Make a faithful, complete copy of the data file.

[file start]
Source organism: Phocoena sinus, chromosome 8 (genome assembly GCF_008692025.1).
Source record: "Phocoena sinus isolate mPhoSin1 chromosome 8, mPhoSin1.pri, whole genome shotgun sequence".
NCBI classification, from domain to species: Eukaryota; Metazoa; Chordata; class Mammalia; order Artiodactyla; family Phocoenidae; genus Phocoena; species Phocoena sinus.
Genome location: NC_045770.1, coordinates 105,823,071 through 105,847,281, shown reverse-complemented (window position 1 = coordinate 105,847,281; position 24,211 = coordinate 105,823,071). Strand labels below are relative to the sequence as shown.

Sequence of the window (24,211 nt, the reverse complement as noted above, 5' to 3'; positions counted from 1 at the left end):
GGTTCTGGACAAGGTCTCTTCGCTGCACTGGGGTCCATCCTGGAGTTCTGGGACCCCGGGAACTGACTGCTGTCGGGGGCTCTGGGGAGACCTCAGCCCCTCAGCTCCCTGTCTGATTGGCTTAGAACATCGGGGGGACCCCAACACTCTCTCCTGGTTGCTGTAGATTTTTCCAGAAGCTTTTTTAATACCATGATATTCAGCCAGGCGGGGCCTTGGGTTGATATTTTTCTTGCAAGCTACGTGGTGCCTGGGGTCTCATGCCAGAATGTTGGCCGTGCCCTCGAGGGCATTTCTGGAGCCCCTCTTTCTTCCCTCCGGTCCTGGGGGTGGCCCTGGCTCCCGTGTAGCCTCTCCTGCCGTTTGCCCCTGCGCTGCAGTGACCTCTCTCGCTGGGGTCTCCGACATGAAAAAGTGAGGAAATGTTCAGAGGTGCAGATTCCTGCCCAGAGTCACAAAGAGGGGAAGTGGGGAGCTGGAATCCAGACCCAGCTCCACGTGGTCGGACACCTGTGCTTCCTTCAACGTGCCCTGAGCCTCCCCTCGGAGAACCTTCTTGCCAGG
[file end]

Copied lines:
Source organism: Phocoena sinus, chromosome 8 (genome assembly GCF_008692025.1).
Source record: "Phocoena sinus isolate mPhoSin1 chromosome 8, mPhoSin1.pri, whole genome shotgun sequence".
NCBI classification, from domain to species: Eukaryota; Metazoa; Chordata; class Mammalia; order Artiodactyla; family Phocoenidae; genus Phocoena; species Phocoena sinus.
Genome location: NC_045770.1, coordinates 105,823,071 through 105,847,281, shown reverse-complemented (window position 1 = coordinate 105,847,281; position 24,211 = coordinate 105,823,071). Strand labels below are relative to the sequence as shown.

Sequence of the window (24,211 nt, the reverse complement as noted above, 5' to 3'; positions counted from 1 at the left end):
GGTTCTGGACAAGGTCTCTTCGCTGCACTGGGGTCCATCCTGGAGTTCTGGGACCCCGGGAACTGACTGCTGTCGGGGGCTCTGGGGAGACCTCAGCCCCTCAGCTCCCTGTCTGATTGGCTTAGAACATCGGGGGGACCCCAACACTCTCTCCTGGTTGCTGTAGATTTTTCCAGAAGCTTTTTTAATACCATGATATTCAGCCAGGCGGGGCCTTGGGTTGATATTTTTCTTGCAAGCTACGTGGTGCCTGGGGTCTCATGCCAGAATGTTGGCCGTGCCCTCGAGGGCATTTCTGGAGCCCCTCTTTCTTCCCTCCGGTCCTGGGGGTGGCCCTGGCTCCCGTGTAGCCTCTCCTGCCGTTTGCCCCTGCGCTGCAGTGACCTCTCTCGCTGGGGTCTCCGACATGAAAAAGTGAGGAAATGTTCAGAGGTGCAGATTCCTGCCCAGAGTCACAAAGAGGGGAAGTGGGGAGCTGGAATCCAGACCCAGCTCCACGTGGTCGGACACCTGTGCTTCCTTCAACGTGCCCTGAGCCTCCCCTCGGAGAACCTTCTTGCCAGG